“The Situation Is Unthinkable” – Restaurant Suppliers Give Away Unsold Produce As Industry Freezes
We’ve noted in recent weeks that OpenTable has shown a collapse in restaurant traffic across the US and in London. Some five to seven million people working in the US restaurant industry are expected to lose their jobs over the next three months. With restaurants shuttered, except for take-out, as per new social distancing rules, food distributors who regularly supply fruit and vegetables are stuck with tons of unsold produce.
Bloomberg interviews Franco Fubini, the owner of produce seller Natoora Ltd., supplies high-end fruit and vegetable to top restaurants in the US and Europe.
Fubini said sales have “evaporated” in the last several weeks as restaurants and hotels have been forced to close.
“The situation is unthinkable,” said Fubini. “Here in the US, the situation is very critical for small farmers. Very critical. It’s incredibly, incredibly challenging.”
Fubini supplies produce to David Chang’s Momofuku Ko, London steakhouse Hawksmoor and Gordon Ramsay’s restaurants, said food has been piling up in his warehouse with no place to go. He has had to give away food to charities and churches in recent weeks.
He is also rejiggering how he sells his products, which are sourced from 400 farms in the US and Europe. To recover some of the lost revenue, he’s trying to market food directly to customers via a food-delivery app and has also tried selling produce to grocery stores.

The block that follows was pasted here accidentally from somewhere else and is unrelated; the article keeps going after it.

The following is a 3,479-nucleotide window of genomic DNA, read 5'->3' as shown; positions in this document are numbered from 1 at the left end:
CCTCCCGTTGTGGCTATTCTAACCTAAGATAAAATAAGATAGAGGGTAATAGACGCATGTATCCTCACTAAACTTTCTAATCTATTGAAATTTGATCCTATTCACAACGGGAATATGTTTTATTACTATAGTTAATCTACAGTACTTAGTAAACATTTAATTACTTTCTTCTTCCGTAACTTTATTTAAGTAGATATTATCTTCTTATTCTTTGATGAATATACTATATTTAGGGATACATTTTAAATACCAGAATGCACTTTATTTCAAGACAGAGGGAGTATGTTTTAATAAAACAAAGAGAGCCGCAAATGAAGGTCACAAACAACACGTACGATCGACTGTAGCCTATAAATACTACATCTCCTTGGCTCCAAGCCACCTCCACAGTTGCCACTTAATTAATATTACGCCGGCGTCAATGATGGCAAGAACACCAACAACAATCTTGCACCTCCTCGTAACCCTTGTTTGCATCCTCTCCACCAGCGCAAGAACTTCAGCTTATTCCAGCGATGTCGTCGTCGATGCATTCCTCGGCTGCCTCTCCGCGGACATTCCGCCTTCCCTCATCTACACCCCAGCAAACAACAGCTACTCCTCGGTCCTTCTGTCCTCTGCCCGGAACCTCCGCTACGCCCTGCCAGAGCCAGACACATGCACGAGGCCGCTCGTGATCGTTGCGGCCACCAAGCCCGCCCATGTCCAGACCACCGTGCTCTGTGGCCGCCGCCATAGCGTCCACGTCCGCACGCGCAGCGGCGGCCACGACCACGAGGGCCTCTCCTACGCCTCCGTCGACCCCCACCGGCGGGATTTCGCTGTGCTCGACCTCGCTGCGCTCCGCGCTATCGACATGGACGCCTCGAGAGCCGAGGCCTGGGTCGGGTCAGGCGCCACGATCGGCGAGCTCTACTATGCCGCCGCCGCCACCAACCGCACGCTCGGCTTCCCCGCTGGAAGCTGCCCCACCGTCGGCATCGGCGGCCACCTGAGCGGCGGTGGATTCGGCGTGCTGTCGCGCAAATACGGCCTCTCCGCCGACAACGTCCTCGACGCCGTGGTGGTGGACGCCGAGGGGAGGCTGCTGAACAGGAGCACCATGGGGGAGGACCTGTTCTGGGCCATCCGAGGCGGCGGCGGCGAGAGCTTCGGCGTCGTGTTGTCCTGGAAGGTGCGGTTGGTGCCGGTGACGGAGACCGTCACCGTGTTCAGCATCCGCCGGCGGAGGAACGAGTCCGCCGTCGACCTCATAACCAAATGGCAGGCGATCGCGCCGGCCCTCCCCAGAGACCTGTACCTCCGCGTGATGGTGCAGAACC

Fubini said it would take a while to restore lost revenue because of the virus crisis crippling the entire restaurant industry. He said it would take a lot of new households to order his produce to recoup losses from restaurants that order 100s of tons of produce per year.
“Our revenue in Paris has gone to zero, our New York revenue has gone pretty much to zero,” said Fubini. Restaurant sales account for about two-thirds of Natoora’s revenue.
Bloomberg also spoke with Bravo Italy Gourmet, which exports food to Middle East restaurants and caterers, usually ships three tons of cheese per week. Those shipments have now crashed to zero.
OpenTable provides a snapshot of just how much foot traffic has declined at restaurants across the world.
“Demand is decreasing for all the goods, except for supermarket goods,” said Federico Tanasi, Bravo’s chief executive. “We didn’t see this, never before, a problem like this.”
Ortaggi Ltd., a wholesale produce distributor at the New Covent Garden Market in London, has lost 70% of its hotel sales because of virus-related shutdowns.
Jaime Suarez, the co-owner of Ortaggi, said they’re now gravitating towards direct-to-consumer sales online to recoup lost revenue from hotels.
“I have been in the hotel supply business since 1990 and I have never seen anything like this before,” Suarez said. “There is no business at all.”
Some restaurants are still offering take-out and delivery to offset the collapse in foot traffic, and according to Statista, more Americans than ever are eating at home.
With restaurants and some hotels closed across much of the Western world, produce suppliers are quickly adapting to social distancing rules and are attempting to survive by offering products directly to consumers and to supermarkets. Will the restaurant industry ever recover?